16:21 “Separate yourselves 1 from among this community, 2 that I may consume them in an instant.” 16:22 Then they threw themselves down with their faces to the ground 3 and said, “O God, the God of the spirits of all people, 4 will you be angry with the whole community when only one man sins?” 5
1 tn The verb is הִבָּדְלוּ (hibbadÿlu), the Niphal imperative of בָּדַל (badal). This is the same word that was just used when Moses reminded the Levites that they had been separated from the community to serve the
2 sn The group of people siding with Korah is meant, and not the entire community of the people of Israel. They are an assembly of rebels, their “community” consisting in their common plot.
3 sn It is Moses and Aaron who prostrate themselves; they have the good of the people at heart.
4 tn The expression “the God of the spirits of all humanity [flesh]” is somewhat difficult. The Hebrew text says אֱלֹהֵי הָרוּחֹת לְכָל־בָּשָׂר (’elohey harukhot lÿkhol-basar). This expression occurs in Num 27:16 again. It also occurs in some postbiblical texts, a fact which has prompted some scholars to conclude that it is a late addition. The words clearly show that Moses is interceding for the congregation. The appeal in the verse is that it is better for one man to die for the whole nation than the whole nation for one man (see also John 11:50).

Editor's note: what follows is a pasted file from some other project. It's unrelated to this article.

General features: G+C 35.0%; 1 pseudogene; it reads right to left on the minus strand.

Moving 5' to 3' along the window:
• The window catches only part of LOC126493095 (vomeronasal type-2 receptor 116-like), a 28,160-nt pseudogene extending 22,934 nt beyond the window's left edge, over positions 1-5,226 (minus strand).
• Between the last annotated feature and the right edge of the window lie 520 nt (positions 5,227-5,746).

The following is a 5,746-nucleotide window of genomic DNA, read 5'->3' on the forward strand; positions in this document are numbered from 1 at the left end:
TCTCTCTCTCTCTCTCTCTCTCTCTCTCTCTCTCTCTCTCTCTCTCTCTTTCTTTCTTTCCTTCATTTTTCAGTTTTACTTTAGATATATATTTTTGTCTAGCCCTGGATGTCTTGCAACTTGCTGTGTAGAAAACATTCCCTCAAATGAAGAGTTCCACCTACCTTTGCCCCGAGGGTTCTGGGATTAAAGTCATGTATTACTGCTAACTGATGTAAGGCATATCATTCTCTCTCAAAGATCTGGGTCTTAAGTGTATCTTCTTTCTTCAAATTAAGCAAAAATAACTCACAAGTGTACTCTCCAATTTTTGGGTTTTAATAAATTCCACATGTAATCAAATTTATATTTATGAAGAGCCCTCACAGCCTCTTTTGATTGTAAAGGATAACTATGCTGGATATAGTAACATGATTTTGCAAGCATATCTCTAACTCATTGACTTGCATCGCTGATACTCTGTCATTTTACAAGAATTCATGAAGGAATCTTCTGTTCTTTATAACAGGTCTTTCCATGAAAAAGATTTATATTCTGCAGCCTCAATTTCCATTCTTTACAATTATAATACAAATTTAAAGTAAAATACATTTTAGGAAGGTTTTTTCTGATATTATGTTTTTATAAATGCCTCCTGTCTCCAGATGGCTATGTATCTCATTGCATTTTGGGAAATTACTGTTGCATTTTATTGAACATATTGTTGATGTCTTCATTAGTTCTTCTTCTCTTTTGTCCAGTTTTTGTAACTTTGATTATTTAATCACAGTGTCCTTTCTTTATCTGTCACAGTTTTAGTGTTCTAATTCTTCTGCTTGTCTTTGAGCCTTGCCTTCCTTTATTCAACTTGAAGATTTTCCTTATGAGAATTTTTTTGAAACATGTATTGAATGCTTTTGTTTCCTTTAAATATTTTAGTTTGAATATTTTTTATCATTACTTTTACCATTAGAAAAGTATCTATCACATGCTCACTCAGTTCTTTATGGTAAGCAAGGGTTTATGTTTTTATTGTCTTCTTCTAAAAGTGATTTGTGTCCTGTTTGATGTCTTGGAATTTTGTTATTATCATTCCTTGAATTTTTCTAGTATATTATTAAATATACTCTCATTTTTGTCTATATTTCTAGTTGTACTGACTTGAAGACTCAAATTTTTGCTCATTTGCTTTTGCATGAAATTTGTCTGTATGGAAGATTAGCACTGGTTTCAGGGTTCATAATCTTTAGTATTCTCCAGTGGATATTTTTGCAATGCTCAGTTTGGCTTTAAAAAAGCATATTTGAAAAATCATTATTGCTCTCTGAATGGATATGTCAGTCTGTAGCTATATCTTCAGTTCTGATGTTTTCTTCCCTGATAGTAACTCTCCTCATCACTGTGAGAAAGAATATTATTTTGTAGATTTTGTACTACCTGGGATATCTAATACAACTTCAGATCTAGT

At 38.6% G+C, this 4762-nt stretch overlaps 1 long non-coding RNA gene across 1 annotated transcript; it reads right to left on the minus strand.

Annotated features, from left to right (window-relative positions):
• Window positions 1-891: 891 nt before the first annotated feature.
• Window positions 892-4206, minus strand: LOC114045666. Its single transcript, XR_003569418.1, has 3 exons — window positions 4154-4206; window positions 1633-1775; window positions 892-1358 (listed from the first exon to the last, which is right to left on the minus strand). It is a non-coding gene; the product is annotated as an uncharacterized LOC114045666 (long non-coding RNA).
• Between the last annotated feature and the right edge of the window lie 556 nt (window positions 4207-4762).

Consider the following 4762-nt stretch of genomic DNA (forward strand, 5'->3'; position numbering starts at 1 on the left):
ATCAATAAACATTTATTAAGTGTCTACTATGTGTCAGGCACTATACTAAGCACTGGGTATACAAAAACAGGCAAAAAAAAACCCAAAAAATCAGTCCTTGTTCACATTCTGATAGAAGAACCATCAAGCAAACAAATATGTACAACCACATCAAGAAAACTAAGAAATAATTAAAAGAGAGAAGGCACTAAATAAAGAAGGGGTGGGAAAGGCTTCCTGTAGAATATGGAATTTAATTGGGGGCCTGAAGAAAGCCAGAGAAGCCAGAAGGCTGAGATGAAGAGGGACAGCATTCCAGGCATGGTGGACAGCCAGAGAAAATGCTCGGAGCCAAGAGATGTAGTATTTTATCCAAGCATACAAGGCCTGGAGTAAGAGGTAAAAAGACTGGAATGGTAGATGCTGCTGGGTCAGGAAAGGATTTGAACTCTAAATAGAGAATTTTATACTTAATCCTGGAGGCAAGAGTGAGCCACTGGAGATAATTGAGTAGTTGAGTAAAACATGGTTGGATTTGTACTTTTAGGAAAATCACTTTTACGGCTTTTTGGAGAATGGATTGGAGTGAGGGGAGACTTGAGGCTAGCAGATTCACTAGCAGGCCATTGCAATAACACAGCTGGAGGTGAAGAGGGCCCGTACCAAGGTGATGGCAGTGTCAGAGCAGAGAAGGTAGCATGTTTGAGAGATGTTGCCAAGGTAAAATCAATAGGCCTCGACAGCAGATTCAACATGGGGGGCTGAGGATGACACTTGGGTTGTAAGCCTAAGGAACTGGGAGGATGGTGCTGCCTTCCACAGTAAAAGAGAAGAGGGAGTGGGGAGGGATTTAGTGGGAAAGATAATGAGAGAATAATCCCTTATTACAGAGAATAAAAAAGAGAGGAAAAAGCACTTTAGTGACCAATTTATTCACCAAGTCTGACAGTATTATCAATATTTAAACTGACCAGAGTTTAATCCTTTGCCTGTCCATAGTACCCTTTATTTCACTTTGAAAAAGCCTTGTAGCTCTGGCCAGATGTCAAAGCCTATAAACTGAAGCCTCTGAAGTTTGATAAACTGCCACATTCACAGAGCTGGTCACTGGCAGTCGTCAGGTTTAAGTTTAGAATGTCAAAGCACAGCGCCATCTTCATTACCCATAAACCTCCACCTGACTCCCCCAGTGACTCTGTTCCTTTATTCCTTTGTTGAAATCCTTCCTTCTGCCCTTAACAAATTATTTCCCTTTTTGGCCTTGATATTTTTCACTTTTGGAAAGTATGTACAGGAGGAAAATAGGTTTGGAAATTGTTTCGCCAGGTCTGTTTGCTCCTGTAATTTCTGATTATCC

5 tn The verb is the Qal imperfect יֶחֱטָא (yekheta’); it refers to the sinful rebellion of Korah, but Moses is stating something of a principle: “One man sins, and will you be angry….” A past tense translation would assume that this is a preterite use of the imperfect (without vav [ו] consecutive).
6 tn The motif of “going up” is still present; here the Hebrew text says “go up” (the Niphal imperative – “go up yourselves”) from their tents, meaning, move away from them.